Good procurement is another of the types of procurement needed by an organization. As its name indicates, it relates to acquiring physical and tangible items for your company.

Here are some examples of goods procurement;

  • Office supplies,
  • Raw materials and wholesale goods,
  • Software subscriptions.

Any of this can be from direct or indirect procurement, that is to say, a purchase can fall both under the “indirect procurement” and “goods procurement” for example.

Services procurement

The last of the types of procurement is services. It includes services rendered by other people and companies that are needed for business operations and growth activities.

Some examples of services procurement purchases are:

  • Cleaning services,
  • Hiring contractors for a specific project,
  • Creative or consulting services.

As with goods procurement, services procurement encompasses both direct and indirect purchases.


What is the typical procurement process?

Every procurement team has a different procurement process based on the needs of their business, their market, and the regulations they need to respect.

That being said, these are the general 5 steps procurement process:

  1. Identifying your needs: getting clear on your supply chain needs in terms of indirect, direct, good, and services procurement is very important. Clarity will save you time and money down the road when it comes to the actual purchase.
  2. Sourcing suppliers: finding and researching suppliers that can provide goods and services that will meet your order requirements.
  3. Negotiating with your vendors: ensuring your profit margins remain where they should be is important. That’s usually when your potential suppliers move from fixed costs to maybe giving you a discount based on quantity.
  4. Contracting: formalizing your relationship with your selected supplier through a procurement contract. Contract terms should include costs, delivery times, quality and quantity of goods and services, and any other relevant criteria such as ESG. That’s also when you need to check supplier compliance with local and industry regulations.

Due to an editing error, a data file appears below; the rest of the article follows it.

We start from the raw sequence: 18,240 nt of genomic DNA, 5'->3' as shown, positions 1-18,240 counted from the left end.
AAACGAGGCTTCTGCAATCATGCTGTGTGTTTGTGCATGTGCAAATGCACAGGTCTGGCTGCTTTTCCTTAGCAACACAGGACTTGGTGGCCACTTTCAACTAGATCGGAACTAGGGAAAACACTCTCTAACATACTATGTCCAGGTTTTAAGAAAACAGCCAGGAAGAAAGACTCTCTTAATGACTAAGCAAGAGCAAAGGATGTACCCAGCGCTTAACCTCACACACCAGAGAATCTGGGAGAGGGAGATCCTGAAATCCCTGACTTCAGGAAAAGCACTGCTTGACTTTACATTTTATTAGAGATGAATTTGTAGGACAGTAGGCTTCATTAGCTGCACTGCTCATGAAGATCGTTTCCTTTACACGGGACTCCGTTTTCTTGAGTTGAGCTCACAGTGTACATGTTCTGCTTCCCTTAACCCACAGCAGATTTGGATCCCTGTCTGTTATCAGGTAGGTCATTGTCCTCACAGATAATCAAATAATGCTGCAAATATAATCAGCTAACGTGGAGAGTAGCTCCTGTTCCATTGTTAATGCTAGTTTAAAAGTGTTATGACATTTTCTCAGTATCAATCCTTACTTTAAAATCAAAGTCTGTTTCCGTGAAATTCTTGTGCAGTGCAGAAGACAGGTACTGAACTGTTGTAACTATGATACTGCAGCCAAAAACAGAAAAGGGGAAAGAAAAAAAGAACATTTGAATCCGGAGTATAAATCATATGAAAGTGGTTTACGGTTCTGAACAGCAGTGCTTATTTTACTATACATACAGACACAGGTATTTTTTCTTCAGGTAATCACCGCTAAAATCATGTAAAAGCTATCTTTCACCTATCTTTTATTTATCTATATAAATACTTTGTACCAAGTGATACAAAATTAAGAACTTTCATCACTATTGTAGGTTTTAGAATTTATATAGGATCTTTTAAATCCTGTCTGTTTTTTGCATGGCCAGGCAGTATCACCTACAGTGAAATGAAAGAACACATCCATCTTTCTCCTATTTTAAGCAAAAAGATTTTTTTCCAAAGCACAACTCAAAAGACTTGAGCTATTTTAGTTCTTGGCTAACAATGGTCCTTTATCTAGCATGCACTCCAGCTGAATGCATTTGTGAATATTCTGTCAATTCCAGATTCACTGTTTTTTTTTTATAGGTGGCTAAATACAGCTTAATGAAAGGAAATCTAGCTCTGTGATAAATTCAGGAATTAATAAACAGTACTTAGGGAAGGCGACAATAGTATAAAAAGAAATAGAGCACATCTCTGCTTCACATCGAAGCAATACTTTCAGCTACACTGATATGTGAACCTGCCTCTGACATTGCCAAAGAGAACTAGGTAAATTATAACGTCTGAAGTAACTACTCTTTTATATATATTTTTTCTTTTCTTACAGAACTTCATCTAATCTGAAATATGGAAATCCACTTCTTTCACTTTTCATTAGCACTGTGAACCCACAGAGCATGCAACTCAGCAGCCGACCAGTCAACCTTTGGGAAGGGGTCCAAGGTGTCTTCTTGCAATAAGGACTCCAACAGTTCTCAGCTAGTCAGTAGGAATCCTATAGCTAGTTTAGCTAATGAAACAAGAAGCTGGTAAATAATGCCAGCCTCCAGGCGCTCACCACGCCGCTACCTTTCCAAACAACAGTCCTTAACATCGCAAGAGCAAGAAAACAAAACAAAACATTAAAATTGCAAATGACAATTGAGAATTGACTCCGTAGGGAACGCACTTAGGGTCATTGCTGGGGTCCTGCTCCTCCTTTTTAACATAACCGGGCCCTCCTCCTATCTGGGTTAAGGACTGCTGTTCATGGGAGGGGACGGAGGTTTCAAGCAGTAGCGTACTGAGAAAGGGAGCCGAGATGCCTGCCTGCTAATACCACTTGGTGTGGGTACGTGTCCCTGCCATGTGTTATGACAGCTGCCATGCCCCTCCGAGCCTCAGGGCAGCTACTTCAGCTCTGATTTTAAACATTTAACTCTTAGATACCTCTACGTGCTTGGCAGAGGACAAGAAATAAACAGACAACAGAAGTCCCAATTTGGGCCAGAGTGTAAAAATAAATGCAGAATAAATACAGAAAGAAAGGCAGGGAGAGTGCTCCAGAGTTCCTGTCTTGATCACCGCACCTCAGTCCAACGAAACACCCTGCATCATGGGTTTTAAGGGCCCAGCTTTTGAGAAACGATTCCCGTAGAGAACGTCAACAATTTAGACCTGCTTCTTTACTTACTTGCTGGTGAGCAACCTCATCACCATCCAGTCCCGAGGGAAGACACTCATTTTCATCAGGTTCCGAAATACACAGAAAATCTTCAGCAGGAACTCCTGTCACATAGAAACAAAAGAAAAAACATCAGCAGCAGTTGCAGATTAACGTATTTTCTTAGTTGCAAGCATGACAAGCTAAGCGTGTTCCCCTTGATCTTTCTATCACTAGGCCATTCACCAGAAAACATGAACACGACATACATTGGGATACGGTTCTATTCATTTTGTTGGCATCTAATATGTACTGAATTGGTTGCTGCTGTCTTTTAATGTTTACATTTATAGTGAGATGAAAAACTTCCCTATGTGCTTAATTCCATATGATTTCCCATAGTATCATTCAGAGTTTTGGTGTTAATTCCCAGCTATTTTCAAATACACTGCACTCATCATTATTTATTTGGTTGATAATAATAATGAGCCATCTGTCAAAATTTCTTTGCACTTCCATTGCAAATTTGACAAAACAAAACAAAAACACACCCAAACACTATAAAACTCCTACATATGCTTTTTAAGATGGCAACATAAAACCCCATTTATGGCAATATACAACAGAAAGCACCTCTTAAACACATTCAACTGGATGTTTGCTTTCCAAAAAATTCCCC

5. Purchasing goods and services: creating the purchase order, which is when you buy goods and services under your contract terms. Services are rendered, goods are delivered, and payment is issued.
  6. Evaluating performance (also called contract management): monitoring your suppliers is important to ensure the best quality standards and compliance. Keeping track of your vendors throughout time also means you will be able to identify which are the most reliable.
  7. Working toward strategic alignment: fostering a closer relationship with your key suppliers. It’s important to invest in your supplier relationship management — the social aspect of it — to ensure long-term collaboration. Supplier management is about aligning your strategic goals with your trusted suppliers, resulting in mutually beneficial growth. Learn the difference between supplier management and procurement in this article!


Learn more about supplier risks and vendor onboarding best practices in our dedicated white paper

New call-to-action

What are procurement best practices?

Like every company, you already have a procurement process in place. So the question is: how can you get to the next stage in optimizing it?

Here are our recommendations at Trustpair:

Regularly review your processes

As a buyer, it’s important to evaluate your processes regularly to ensure they’re:

  1. Relevant
  2. Secure.

Organizations change with time, and so should your procurement process. Being proactive about keeping your procurement methods relevant can make a huge difference in your business.

With 96% of US companies targeted with fraud in 2023, optimizing your procurement processes is also a matter of security. Keeping your processes up-to-date means you’ll be less likely to fall victim to cyber fraud.